I’ve always been very content with helping other people get out their vision. I’ve always felt like I was an artist in the sense that everyone is an artist. I always feel creative. I guess when I think of artists, I think of someone with a very specific vision that if changed, is compromised. I always think of my vision as very malleable and flexible and that my vision is bigger than anything I would have the capacity to create. I inherently have to enlist the support of others in creating their visions that are part of my overall vision. My personal artistic creativity is more just being a whole human being in the sense that art and creation is just a part of being human.

I always think of my vision as very malleable and flexible and that my vision is bigger than anything I would have the capacity to create. I inherently have to enlist the support of others in creating their visions that are part of my overall vision.

You have so much on your plate. How do you stay in the process, especially in a city like New York, which is constantly moving and going?

When I first came to New York I was super focused and driven and singularly focused on ‘making it’ and being successful - whatever that means. I worked constantly - to the point that even when I wasn’t working, my mind was working and I had zero down time. I went through years of that. It wasn’t a bad thing - it got me a lot of places. I think it was a period I had to go though. But I had this epiphany in Ghana. I realized being in Ghana that I had largely, on my own, produced this trip for 35 people and these 35 people would not be in Ghana had it not been for a random conversation I had had 18 months prior. Combined with that was the fact that for me, it was one of the most fulfilling things I had ever participated in in my life. The people were so amazing, and it was Blitz’s first concert in Ghana ever – his family was there.

It was a very rewarding experience and the epiphany was that in the process of doing the planning for that trip, for me, in the ranking of priorities that year, I don’t even think it cracked the top ten. I was doing it on the side of the million things I felt I had to do. And so in the process of it, I was not at all present. I was just used to working constantly and doing a lot of things and this was just another thing. Then I look up and I’m in Ghana and I was like ‘wow – this is one of the most rewarding and fulfilling things I have ever done.’ As I was planning it, I did not value it on that level at all. It was just, ‘let me get it done because I have to do it.’ It really made me rethink my priorities and how I prioritize things and think about what I want to be doing, what I need to be doing, how I spend my time and how I want to spend my life. It made me much more selective with the projects I take on and more present to the process.

It sounds like you started choosing quality over quantity. What do you think was driving you to take so much on?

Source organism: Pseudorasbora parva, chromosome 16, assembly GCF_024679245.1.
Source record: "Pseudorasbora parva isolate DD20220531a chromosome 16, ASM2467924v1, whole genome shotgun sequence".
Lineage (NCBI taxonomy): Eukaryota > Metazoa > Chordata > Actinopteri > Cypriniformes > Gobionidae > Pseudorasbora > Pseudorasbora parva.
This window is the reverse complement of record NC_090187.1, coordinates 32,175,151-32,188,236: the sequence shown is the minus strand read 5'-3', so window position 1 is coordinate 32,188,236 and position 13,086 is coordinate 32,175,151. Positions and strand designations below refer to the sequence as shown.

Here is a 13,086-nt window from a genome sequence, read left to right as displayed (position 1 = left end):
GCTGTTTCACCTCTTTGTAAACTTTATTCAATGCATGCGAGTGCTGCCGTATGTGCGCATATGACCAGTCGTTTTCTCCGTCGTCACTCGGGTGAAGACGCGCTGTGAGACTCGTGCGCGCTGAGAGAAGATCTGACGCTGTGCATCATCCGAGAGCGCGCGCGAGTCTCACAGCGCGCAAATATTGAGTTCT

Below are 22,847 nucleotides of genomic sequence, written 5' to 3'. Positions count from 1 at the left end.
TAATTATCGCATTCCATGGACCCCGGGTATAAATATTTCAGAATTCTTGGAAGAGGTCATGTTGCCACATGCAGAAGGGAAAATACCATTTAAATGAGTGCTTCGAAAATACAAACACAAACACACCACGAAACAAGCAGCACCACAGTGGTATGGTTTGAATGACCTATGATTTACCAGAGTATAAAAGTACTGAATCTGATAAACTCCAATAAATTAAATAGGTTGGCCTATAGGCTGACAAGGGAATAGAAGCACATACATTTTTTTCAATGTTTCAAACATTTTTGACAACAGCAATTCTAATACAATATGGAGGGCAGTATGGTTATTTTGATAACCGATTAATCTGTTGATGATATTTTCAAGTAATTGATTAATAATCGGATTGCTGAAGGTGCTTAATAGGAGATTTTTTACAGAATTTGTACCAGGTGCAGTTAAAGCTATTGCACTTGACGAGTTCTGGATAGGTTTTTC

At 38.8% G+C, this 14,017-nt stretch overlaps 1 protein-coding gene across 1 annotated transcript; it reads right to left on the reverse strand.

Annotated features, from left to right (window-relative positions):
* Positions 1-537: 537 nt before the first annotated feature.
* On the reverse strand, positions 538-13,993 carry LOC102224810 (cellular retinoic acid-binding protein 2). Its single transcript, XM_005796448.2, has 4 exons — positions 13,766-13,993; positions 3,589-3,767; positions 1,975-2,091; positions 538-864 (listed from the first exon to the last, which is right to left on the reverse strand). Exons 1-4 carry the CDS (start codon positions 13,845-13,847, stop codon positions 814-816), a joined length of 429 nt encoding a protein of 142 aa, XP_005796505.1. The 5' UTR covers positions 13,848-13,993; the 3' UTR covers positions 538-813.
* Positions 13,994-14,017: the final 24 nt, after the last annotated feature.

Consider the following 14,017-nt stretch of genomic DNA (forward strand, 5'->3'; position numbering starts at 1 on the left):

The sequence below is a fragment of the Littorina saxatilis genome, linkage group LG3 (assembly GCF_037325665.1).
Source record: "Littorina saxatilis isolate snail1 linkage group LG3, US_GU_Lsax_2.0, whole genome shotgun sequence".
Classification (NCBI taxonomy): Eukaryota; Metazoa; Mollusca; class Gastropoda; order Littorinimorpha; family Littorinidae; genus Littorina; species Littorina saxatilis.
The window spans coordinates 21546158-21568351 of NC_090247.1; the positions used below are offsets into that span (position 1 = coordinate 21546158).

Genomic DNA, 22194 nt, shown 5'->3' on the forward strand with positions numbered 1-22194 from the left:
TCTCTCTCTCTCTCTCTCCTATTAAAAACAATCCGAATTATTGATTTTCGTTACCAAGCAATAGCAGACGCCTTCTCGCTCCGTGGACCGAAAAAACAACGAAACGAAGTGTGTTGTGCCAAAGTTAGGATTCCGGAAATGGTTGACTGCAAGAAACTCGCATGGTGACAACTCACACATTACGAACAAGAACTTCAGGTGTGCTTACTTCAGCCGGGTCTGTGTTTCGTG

I had to be really honest with myself. I think a large part of that period of my life was fear - fear of failing, fear of not accomplishing and when you’re afraid of that you kind of just throw everything at the wall like ‘ok I’m not going to sleep, I’m just gonna work. Who cares about relationships. I’m gonna make it.’ But you only do that if you’re afraid there’s a chance you’re not going to make it.

I think a large part of that period of my life was fear - fear of failing, fear of not accomplishing and when you’re afraid of that you kind of just throw everything at the wall like, ok I’m not going to sleep, I’m just gonna work..but you only do that if you’re afraid there’s a chance you’re not going to make it.

Now I’m more confident and secure in myself, my abilities, the direction I’m going in. I can further enjoy the process and it’s not all about the end goal or the end result. The process is all you have. If you’re always striving for goals, you’re never going to be satisfied. For the majority of my life I lived in the future, I defined myself not by where I was or what I was doing but where I was going and where I wanted to be. I think that is a coping strategy for being a young struggling artist or entrepreneur. You kinda have to justify the struggle like ‘I’m doing this for this because next year I’m going to be here.’ But all we have is right now. So, if you don’t fully embrace the now then who cares about the future.

Right, and then when we get what you want, we don’t fully enjoy it because we’re on to the next thing.

Right. Even though you accomplished that future you envisioned a year ago, you’re now in a new future.

For the majority of my life I lived in the future, I defined myself not by where I was or what I was doing but where I was going and where I wanted to be. I think that is a coping strategy for being a young struggling artist or entrepreneur.

And then it’s never enough.

Right, it’s never enough.

Do you have any tools you use to stay present and in the process?

I would still very much consider myself a novice but I’ve started meditating more and pursuing more practices that aren’t geared towards a specific end goal. Like, I’ve started dabbling on the piano or I started learning French. Not for a specific goal just to explore different ways of expression, different ways to use my brain. Again, I think it’s just about being more comfortable with myself and where I am. You’re less concerned about getting to the future when you feel that momentum carrying you there. It reminds me of a rather interesting quote I heard, ‘fall in love with the process and the results will come.’